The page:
Leasehold reforms: what you need to know about changes to the law
Leasehold reforms have been slow coming. So if you're asking "when will ground rent be abolished?", "when will leasehold reforms become law" or "Should I extend my lease or wait?" read on. We explain what the government has promised, what will change and when, and what that means for you.
Post updated: May 16th, 2022
7 minute read
Leasehold reforms – what will change in June 2022?
The long awaited Leasehold Reforms (and Ground Rent) Bill is slowly making its way to becoming law. This first phase of promised leasehold reforms, due to come into force on 30th June, will mean that ground rents will be abolished for new properties. Good news for prospective home buyers buying after the law comes into force.
The Competition and Markets Authority is also continuing their investigation into unfair charges in the leasehold sector. Their work has secured commitments from developers and freeholders to remove the doubling of ground rent in these properties, benefiting existing leaseholders.
But further leasehold reforms are yet to be announced.
When will ground rent be abolished?
Ground rent will be abolished on all new leases in England and Wales from 30 June when the Leasehold Reform (Ground Rent) Act becomes law. This means ground rent on new leases will never be more than a ‘peppercorn’ – or zero.
From July, ground rent will also be abolished on informal lease extensions. Where you enter into informal negotiations with the freeholder, the ground rent can not be increased for the remaining period of your lease. From the date of the existing term expires and the new term takes effect, the ground rent will become zero.
But we would advise against informal lease extensions for most people. For existing leaseholders, landlords will not be able to charge ground rent when a lease is extended via a statutory or formal lease extension. See our guide step by step to extending your lease.
The new law also means retirement properties will not be allowed to charge ground rent, but they have been given until April 2023 to comply.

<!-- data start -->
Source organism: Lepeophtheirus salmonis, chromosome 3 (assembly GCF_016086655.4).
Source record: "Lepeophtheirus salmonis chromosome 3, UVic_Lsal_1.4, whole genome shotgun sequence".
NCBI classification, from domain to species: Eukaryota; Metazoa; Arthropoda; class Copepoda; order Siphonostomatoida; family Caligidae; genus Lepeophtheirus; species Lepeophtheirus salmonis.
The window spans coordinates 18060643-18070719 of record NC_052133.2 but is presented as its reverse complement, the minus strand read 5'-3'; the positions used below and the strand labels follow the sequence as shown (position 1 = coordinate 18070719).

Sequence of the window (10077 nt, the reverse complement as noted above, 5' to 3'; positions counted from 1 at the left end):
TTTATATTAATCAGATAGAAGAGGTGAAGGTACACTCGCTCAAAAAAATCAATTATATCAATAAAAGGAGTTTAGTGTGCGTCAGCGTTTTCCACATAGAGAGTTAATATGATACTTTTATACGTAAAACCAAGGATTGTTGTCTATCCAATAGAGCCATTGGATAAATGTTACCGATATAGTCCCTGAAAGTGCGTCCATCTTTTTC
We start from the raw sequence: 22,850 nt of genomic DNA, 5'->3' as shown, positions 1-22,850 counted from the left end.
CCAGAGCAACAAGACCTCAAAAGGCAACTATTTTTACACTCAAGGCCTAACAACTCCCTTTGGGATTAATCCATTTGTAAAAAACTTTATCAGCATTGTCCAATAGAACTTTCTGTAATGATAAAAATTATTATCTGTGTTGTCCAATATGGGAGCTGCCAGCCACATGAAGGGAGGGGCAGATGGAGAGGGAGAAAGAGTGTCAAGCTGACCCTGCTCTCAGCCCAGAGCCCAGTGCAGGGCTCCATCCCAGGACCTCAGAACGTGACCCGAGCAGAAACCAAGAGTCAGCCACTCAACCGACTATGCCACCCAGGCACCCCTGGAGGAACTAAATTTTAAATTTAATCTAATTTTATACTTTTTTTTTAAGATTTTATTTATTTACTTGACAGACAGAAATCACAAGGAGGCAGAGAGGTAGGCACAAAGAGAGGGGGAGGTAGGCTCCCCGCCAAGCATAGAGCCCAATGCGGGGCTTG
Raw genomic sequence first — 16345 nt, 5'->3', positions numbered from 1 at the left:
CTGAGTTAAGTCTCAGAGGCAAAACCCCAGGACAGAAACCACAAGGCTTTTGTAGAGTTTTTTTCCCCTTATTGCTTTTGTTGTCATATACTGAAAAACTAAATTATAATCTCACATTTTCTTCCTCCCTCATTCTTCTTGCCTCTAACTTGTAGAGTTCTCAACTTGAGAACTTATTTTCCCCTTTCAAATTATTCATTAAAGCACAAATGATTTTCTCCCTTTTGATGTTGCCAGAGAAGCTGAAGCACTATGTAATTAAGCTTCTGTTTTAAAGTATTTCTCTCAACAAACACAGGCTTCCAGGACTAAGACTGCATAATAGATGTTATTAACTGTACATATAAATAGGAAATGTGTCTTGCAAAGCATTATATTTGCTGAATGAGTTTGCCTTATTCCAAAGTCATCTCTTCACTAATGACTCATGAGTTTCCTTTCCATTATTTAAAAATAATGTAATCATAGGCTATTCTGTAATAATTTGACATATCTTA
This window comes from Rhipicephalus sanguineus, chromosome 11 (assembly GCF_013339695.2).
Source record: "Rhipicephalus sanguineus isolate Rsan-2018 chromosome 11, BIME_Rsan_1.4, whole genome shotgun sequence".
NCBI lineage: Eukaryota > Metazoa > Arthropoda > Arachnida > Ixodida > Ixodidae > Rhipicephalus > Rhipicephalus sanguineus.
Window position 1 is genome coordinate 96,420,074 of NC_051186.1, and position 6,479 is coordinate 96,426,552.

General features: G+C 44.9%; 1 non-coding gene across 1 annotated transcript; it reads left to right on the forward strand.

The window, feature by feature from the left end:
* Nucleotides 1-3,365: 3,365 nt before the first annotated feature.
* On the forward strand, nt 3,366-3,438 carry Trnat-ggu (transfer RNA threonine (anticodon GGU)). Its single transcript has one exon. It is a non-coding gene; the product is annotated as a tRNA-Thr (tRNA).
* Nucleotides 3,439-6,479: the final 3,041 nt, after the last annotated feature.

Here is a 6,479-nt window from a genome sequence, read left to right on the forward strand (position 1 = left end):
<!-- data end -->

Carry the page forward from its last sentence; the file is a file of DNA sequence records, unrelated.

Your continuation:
What’s missing from current leasehold reforms?
While the aforementioned changes are welcome, they only help new leaseholders. There are 4.6 million existing leaseholders in England. And these homeowners are waiting to hear how government will fulfil its promise to make it easier and cheaper to extend their leases.
So we were disappointed that the next phase of reforms didn’t get a mention in the Queen’s Speech on 10th May 2022. This omission means leaseholders will have to wait at least another year to see if the next phase of leasehold reforms will be introduced in Parliament. And the sad reality is, the longer the delay the greater the risk of reforms being watered down. You can join the fight for meaningful reforms by joining the National Leasehold Campaign.
The main issues which still need to be addressed in the next phase of reforms are:
The 999 year lease
Currently, leaseholders extending their lease formally through the statutory process can only extend the existing term by 90 years. Leaseholders have been promised that this will be changed so they can extend the lease to a 990 year term, through a much simplified and more transparent process. However, this change has not been included in the Leasehold Reform (and Ground Rent Bill) so will not change in the near future.
Lease extension calculator